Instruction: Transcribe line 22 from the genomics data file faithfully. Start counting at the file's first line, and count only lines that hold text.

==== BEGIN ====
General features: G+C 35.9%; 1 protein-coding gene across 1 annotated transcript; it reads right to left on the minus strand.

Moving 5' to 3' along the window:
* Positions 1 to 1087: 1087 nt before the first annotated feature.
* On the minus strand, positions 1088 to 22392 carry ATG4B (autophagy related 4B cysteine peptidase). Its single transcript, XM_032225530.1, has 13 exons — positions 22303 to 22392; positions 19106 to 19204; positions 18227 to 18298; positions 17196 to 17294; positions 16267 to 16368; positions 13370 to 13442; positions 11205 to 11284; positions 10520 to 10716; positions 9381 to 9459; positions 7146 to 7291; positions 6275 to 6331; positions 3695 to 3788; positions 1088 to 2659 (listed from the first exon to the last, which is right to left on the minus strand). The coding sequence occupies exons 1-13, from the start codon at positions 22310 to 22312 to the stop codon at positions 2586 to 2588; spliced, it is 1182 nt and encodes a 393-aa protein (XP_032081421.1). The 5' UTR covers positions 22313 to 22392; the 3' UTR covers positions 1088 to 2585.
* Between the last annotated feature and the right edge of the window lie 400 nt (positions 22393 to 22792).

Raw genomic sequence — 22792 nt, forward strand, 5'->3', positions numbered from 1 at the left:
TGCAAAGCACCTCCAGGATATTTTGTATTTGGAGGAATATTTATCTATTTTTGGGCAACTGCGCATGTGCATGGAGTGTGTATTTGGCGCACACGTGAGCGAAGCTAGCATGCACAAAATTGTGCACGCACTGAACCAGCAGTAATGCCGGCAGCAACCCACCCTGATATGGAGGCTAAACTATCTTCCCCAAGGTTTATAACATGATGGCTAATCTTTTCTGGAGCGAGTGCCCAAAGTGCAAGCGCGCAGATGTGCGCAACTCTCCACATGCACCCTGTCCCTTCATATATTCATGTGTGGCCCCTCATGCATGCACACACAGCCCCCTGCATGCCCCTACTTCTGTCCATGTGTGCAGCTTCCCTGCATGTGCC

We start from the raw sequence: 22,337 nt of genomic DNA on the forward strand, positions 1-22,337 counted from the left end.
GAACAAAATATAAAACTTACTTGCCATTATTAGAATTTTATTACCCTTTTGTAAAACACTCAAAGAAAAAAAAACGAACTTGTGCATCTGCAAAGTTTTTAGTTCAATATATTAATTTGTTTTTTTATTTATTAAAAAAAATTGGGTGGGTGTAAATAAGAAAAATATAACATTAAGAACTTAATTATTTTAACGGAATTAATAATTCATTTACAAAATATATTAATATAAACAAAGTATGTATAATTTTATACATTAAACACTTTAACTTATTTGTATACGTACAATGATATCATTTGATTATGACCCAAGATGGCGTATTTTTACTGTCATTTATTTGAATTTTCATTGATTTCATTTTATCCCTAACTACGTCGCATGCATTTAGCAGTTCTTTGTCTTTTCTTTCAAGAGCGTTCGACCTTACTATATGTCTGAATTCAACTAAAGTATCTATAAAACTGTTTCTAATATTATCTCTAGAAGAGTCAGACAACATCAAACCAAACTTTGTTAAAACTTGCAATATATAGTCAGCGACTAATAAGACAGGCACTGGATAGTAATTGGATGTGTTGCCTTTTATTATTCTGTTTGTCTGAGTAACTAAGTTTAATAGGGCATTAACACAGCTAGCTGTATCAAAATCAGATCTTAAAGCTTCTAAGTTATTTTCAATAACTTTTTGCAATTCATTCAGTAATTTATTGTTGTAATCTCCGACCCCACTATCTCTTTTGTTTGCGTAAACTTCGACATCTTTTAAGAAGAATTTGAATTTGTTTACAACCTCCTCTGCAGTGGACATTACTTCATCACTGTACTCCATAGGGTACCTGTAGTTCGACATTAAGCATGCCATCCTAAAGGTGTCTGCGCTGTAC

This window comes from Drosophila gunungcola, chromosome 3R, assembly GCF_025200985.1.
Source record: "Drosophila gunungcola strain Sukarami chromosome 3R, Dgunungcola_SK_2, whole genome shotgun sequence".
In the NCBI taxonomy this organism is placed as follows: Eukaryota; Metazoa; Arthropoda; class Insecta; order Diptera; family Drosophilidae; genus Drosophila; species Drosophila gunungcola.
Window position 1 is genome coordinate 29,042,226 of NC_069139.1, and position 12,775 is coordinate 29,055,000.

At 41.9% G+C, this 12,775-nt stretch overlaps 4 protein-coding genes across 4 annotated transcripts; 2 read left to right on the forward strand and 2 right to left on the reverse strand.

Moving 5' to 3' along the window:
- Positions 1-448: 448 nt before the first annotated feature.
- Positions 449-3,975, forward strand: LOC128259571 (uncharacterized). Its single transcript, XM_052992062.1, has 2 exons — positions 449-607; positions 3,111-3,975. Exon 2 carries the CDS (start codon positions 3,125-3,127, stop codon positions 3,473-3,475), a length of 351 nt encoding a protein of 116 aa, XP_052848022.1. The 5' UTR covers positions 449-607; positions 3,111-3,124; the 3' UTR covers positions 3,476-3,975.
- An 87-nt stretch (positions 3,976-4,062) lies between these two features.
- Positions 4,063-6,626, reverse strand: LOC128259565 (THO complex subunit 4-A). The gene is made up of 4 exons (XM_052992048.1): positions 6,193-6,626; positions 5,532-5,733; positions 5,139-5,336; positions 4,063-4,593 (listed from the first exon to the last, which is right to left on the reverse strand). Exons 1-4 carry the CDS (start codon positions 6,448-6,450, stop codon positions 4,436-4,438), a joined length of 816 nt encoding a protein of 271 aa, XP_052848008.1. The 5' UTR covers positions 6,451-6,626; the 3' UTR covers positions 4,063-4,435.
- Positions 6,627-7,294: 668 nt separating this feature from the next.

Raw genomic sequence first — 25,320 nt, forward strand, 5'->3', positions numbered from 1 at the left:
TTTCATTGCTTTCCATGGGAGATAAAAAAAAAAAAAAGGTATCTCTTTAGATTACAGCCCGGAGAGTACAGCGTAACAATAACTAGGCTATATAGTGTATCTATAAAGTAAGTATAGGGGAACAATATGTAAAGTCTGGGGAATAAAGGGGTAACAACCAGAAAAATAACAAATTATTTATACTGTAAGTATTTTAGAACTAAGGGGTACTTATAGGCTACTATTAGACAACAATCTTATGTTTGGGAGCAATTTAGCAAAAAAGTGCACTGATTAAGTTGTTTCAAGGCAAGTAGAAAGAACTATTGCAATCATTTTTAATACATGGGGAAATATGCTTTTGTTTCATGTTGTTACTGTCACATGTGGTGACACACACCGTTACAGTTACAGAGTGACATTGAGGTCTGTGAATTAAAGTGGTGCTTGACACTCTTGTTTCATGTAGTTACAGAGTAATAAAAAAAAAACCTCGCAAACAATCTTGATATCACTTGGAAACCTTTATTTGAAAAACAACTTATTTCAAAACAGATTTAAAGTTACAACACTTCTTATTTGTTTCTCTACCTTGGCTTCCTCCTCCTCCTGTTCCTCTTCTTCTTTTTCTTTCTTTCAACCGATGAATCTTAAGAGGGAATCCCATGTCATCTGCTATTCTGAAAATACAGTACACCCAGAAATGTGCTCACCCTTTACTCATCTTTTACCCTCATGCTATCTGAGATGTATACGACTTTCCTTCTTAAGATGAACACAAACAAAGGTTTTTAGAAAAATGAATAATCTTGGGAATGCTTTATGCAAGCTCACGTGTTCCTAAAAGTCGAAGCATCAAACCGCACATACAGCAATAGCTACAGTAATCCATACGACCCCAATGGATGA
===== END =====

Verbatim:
TTTCATTGCTTTCCATGGGAGATAAAAAAAAAAAAAAGGTATCTCTTTAGATTACAGCCCGGAGAGTACAGCGTAACAATAACTAGGCTATATAGTGTATCTATAAAGTAAGTATAGGGGAACAATATGTAAAGTCTGGGGAATAAAGGGGTAACAACCAGAAAAATAACAAATTATTTATACTGTAAGTATTTTAGAACTAAGGGGTACTTATAGGCTACTATTAGACAACAATCTTATGTTTGGGAGCAATTTAGCAAAAAAGTGCACTGATTAAGTTGTTTCAAGGCAAGTAGAAAGAACTATTGCAATCATTTTTAATACATGGGGAAATATGCTTTTGTTTCATGTTGTTACTGTCACATGTGGTGACACACACCGTTACAGTTACAGAGTGACATTGAGGTCTGTGAATTAAAGTGGTGCTTGACACTCTTGTTTCATGTAGTTACAGAGTAATAAAAAAAAAACCTCGCAAACAATCTTGATATCACTTGGAAACCTTTATTTGAAAAACAACTTATTTCAAAACAGATTTAAAGTTACAACACTTCTTATTTGTTTCTCTACCTTGGCTTCCTCCTCCTCCTGTTCCTCTTCTTCTTTTTCTTTCTTTCAACCGATGAATCTTAAGAGGGAATCCCATGTCATCTGCTATTCTGAAAATACAGTACACCCAGAAATGTGCTCACCCTTTACTCATCTTTTACCCTCATGCTATCTGAGATGTATACGACTTTCCTTCTTAAGATGAACACAAACAAAGGTTTTTAGAAAAATGAATAATCTTGGGAATGCTTTATGCAAGCTCACGTGTTCCTAAAAGTCGAAGCATCAAACCGCACATACAGCAATAGCTACAGTAATCCATACGACCCCAATGGATGA